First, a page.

Plain Vanilla

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DEFINITION of 'Plain Vanilla'

The most basic or standard version of a financial instrument, usually options, bonds, futures and swaps. Plain vanilla is the opposite of an exotic instrument, which alters the components of a traditional financial instrument, resulting in a more complex security.

BREAKING DOWN 'Plain Vanilla'

For example, a plain vanilla option is the standard type of option, one with a simple expiration date and strike price and no additional features. With an exotic option, such as a knock-in option, an additional contingency is added so that the option only becomes active once the underlying stock hits a set price point.

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RELATED FAQS
  1. How did Joseph Jett cause Kidder, Peabody & Co. to lose over $350 million?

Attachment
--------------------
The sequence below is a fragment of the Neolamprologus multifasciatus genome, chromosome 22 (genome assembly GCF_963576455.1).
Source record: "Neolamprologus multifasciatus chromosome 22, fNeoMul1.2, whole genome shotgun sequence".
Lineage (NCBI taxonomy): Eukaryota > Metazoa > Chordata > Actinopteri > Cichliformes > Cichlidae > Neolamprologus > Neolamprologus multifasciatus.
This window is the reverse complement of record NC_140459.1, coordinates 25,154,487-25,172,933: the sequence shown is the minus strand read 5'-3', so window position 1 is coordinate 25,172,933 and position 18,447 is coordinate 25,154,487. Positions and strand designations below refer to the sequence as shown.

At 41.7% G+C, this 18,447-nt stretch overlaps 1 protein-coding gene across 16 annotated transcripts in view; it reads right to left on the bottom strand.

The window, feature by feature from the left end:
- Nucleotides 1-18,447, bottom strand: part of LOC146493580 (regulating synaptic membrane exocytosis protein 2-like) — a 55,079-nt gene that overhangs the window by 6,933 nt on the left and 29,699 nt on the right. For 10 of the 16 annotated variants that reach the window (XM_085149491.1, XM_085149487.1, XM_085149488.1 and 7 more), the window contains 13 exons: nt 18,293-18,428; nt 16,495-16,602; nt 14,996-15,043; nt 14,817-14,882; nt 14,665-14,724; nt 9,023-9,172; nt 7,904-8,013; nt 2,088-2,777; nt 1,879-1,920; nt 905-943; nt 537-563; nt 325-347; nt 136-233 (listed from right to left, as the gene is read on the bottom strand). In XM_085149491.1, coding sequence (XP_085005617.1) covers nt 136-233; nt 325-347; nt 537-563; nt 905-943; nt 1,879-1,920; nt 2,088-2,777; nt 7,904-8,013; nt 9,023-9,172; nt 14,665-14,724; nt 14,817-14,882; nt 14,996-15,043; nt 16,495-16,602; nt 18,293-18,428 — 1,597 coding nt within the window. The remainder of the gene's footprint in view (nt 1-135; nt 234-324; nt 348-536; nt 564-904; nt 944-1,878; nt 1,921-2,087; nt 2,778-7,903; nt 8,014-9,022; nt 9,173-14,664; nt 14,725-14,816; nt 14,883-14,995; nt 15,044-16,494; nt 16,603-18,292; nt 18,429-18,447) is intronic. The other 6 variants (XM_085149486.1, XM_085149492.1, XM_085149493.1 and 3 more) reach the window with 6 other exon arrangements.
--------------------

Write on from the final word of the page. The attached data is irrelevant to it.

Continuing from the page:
The 1980s for Kidder, Peabody & Co. ended on a very sour note. Its star banker, Marty Siegel, was at the center of the ... Read Full Answer >>
  2. What's the difference between a regular option and an exotic option?

    Before learning about exotic options, you should have a fairly good understanding of regular options. Both types of options ... Read Full Answer >>
  3. How do futures contracts roll over?

    Traders roll over futures contracts to switch from the front month contract that is close to expiration to another contract ... Read Full Answer >>
  4. How does a forward contract differ from a call option?

    Forward contracts and call options are different financial instruments that allow two parties to purchase or sell assets ... Read Full Answer >>
  5. Why do companies enter into futures contracts?

    Different types of companies may enter into futures contracts for different purposes. The most common reason is to hedge ... Read Full Answer >>
  6. What does a futures contract cost?

    The value of a futures contract is derived from the cash value of the underlying asset. While a futures contract may have ... Read Full Answer >>

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